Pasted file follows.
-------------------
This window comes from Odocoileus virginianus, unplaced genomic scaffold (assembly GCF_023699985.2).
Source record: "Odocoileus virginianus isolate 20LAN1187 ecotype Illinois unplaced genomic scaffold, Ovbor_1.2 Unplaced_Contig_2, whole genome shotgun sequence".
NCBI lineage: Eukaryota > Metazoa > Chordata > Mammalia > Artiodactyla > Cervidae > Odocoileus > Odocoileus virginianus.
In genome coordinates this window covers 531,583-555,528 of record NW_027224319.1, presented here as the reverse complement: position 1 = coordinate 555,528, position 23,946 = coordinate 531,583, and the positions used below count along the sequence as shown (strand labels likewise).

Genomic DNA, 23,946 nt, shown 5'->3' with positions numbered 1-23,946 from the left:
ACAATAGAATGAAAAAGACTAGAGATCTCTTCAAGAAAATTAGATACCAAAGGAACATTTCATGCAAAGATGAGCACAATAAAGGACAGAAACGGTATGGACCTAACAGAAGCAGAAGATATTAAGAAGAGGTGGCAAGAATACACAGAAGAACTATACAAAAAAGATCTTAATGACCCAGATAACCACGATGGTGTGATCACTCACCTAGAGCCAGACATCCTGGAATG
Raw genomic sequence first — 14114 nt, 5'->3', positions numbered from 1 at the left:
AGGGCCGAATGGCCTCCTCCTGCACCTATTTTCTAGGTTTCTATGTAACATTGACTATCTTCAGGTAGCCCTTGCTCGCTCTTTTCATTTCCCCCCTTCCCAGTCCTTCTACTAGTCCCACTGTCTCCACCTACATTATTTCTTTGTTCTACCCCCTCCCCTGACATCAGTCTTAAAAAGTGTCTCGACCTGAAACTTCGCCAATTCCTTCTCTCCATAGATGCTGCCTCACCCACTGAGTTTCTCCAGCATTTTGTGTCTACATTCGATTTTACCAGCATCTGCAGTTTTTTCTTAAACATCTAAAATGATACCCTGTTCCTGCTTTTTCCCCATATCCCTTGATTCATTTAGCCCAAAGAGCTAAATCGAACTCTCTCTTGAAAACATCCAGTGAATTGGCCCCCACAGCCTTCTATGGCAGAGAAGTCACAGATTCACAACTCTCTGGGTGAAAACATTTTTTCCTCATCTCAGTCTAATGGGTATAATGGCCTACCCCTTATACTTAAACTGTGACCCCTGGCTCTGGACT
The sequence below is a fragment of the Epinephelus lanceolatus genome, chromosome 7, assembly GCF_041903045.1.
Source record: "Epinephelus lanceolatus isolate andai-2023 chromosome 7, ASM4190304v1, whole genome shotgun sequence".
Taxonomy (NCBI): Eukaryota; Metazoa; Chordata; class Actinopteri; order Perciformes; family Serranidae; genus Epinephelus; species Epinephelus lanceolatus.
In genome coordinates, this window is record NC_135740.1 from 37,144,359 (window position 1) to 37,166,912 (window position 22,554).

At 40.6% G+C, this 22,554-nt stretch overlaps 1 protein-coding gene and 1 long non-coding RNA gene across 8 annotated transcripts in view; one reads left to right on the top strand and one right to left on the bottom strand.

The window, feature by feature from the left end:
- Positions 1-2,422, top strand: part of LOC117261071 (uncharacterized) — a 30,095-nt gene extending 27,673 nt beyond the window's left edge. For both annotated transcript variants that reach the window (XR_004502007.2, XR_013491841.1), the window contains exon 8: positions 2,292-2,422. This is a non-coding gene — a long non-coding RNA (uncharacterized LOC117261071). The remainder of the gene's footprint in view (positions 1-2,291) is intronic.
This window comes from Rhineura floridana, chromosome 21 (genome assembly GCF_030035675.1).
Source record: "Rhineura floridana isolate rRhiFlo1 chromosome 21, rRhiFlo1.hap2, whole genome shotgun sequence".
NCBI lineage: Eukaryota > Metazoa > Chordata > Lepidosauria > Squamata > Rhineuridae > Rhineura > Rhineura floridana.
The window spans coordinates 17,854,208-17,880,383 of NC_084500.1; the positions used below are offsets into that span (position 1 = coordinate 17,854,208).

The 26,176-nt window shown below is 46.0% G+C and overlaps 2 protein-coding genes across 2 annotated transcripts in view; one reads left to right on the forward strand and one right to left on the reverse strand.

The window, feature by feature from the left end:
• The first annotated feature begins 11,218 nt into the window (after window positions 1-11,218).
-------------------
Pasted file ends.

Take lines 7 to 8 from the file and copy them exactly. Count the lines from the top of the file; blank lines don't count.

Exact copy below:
Raw genomic sequence first — 14114 nt, 5'->3', positions numbered from 1 at the left:
AGGGCCGAATGGCCTCCTCCTGCACCTATTTTCTAGGTTTCTATGTAACATTGACTATCTTCAGGTAGCCCTTGCTCGCTCTTTTCATTTCCCCCCTTCCCAGTCCTTCTACTAGTCCCACTGTCTCCACCTACATTATTTCTTTGTTCTACCCCCTCCCCTGACATCAGTCTTAAAAAGTGTCTCGACCTGAAACTTCGCCAATTCCTTCTCTCCATAGATGCTGCCTCACCCACTGAGTTTCTCCAGCATTTTGTGTCTACATTCGATTTTACCAGCATCTGCAGTTTTTTCTTAAACATCTAAAATGATACCCTGTTCCTGCTTTTTCCCCATATCCCTTGATTCATTTAGCCCAAAGAGCTAAATCGAACTCTCTCTTGAAAACATCCAGTGAATTGGCCCCCACAGCCTTCTATGGCAGAGAAGTCACAGATTCACAACTCTCTGGGTGAAAACATTTTTTCCTCATCTCAGTCTAATGGGTATAATGGCCTACCCCTTATACTTAAACTGTGACCCCTGGCTCTGGACT